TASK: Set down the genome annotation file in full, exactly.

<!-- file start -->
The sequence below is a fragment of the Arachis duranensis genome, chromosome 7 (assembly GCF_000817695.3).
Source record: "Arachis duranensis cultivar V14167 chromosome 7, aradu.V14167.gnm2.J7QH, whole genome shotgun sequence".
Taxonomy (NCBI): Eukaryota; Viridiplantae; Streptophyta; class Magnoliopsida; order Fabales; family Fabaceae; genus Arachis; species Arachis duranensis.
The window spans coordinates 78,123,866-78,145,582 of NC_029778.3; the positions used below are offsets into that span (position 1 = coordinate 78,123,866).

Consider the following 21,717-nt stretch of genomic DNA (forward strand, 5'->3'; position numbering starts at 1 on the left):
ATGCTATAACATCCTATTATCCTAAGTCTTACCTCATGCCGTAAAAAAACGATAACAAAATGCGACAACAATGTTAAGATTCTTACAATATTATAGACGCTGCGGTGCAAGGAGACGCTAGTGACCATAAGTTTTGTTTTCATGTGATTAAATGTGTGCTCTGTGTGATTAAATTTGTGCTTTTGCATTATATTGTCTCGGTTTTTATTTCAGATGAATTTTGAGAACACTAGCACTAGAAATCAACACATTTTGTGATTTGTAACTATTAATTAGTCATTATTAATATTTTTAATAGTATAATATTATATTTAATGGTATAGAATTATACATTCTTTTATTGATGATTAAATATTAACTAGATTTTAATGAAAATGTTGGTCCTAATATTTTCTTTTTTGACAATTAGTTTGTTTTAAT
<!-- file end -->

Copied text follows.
The sequence below is a fragment of the Arachis duranensis genome, chromosome 7 (assembly GCF_000817695.3).
Source record: "Arachis duranensis cultivar V14167 chromosome 7, aradu.V14167.gnm2.J7QH, whole genome shotgun sequence".
Taxonomy (NCBI): Eukaryota; Viridiplantae; Streptophyta; class Magnoliopsida; order Fabales; family Fabaceae; genus Arachis; species Arachis duranensis.
The window spans coordinates 78,123,866-78,145,582 of NC_029778.3; the positions used below are offsets into that span (position 1 = coordinate 78,123,866).

Consider the following 21,717-nt stretch of genomic DNA (forward strand, 5'->3'; position numbering starts at 1 on the left):
ATGCTATAACATCCTATTATCCTAAGTCTTACCTCATGCCGTAAAAAAACGATAACAAAATGCGACAACAATGTTAAGATTCTTACAATATTATAGACGCTGCGGTGCAAGGAGACGCTAGTGACCATAAGTTTTGTTTTCATGTGATTAAATGTGTGCTCTGTGTGATTAAATTTGTGCTTTTGCATTATATTGTCTCGGTTTTTATTTCAGATGAATTTTGAGAACACTAGCACTAGAAATCAACACATTTTGTGATTTGTAACTATTAATTAGTCATTATTAATATTTTTAATAGTATAATATTATATTTAATGGTATAGAATTATACATTCTTTTATTGATGATTAAATATTAACTAGATTTTAATGAAAATGTTGGTCCTAATATTTTCTTTTTTGACAATTAGTTTGTTTTAAT